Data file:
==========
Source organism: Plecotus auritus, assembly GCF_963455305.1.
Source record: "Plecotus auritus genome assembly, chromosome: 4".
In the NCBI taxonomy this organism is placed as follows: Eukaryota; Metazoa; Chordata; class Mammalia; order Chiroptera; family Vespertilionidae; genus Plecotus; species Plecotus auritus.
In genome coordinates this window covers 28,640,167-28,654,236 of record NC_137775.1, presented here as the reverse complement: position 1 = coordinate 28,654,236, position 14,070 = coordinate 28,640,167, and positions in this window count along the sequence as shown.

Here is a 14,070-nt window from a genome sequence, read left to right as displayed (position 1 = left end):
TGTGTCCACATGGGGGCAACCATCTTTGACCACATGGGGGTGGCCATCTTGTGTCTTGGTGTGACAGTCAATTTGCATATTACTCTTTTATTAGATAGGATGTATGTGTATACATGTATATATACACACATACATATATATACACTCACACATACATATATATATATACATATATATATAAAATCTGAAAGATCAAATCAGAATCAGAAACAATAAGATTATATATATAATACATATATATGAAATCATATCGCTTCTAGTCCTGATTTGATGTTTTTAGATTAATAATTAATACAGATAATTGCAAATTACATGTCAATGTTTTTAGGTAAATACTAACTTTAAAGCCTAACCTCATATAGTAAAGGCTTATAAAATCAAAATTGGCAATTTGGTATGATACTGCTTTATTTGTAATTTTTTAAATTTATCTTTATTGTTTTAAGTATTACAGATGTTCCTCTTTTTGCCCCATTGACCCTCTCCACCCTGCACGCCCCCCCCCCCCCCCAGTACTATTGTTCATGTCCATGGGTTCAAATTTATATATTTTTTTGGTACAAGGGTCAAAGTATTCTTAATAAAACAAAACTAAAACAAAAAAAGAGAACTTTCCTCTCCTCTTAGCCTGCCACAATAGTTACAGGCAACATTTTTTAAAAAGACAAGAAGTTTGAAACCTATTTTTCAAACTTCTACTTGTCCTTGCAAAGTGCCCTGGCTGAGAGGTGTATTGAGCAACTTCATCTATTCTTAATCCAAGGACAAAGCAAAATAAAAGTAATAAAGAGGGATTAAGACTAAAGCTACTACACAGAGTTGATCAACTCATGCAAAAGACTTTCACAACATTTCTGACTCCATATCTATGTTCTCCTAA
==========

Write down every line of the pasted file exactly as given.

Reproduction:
Source organism: Plecotus auritus, assembly GCF_963455305.1.
Source record: "Plecotus auritus genome assembly, chromosome: 4".
In the NCBI taxonomy this organism is placed as follows: Eukaryota; Metazoa; Chordata; class Mammalia; order Chiroptera; family Vespertilionidae; genus Plecotus; species Plecotus auritus.
In genome coordinates this window covers 28,640,167-28,654,236 of record NC_137775.1, presented here as the reverse complement: position 1 = coordinate 28,654,236, position 14,070 = coordinate 28,640,167, and positions in this window count along the sequence as shown.

Here is a 14,070-nt window from a genome sequence, read left to right as displayed (position 1 = left end):
TGTGTCCACATGGGGGCAACCATCTTTGACCACATGGGGGTGGCCATCTTGTGTCTTGGTGTGACAGTCAATTTGCATATTACTCTTTTATTAGATAGGATGTATGTGTATACATGTATATATACACACATACATATATATACACTCACACATACATATATATATATACATATATATATAAAATCTGAAAGATCAAATCAGAATCAGAAACAATAAGATTATATATATAATACATATATATGAAATCATATCGCTTCTAGTCCTGATTTGATGTTTTTAGATTAATAATTAATACAGATAATTGCAAATTACATGTCAATGTTTTTAGGTAAATACTAACTTTAAAGCCTAACCTCATATAGTAAAGGCTTATAAAATCAAAATTGGCAATTTGGTATGATACTGCTTTATTTGTAATTTTTTAAATTTATCTTTATTGTTTTAAGTATTACAGATGTTCCTCTTTTTGCCCCATTGACCCTCTCCACCCTGCACGCCCCCCCCCCCCCCCAGTACTATTGTTCATGTCCATGGGTTCAAATTTATATATTTTTTTGGTACAAGGGTCAAAGTATTCTTAATAAAACAAAACTAAAACAAAAAAAGAGAACTTTCCTCTCCTCTTAGCCTGCCACAATAGTTACAGGCAACATTTTTTAAAAAGACAAGAAGTTTGAAACCTATTTTTCAAACTTCTACTTGTCCTTGCAAAGTGCCCTGGCTGAGAGGTGTATTGAGCAACTTCATCTATTCTTAATCCAAGGACAAAGCAAAATAAAAGTAATAAAGAGGGATTAAGACTAAAGCTACTACACAGAGTTGATCAACTCATGCAAAAGACTTTCACAACATTTCTGACTCCATATCTATGTTCTCCTAA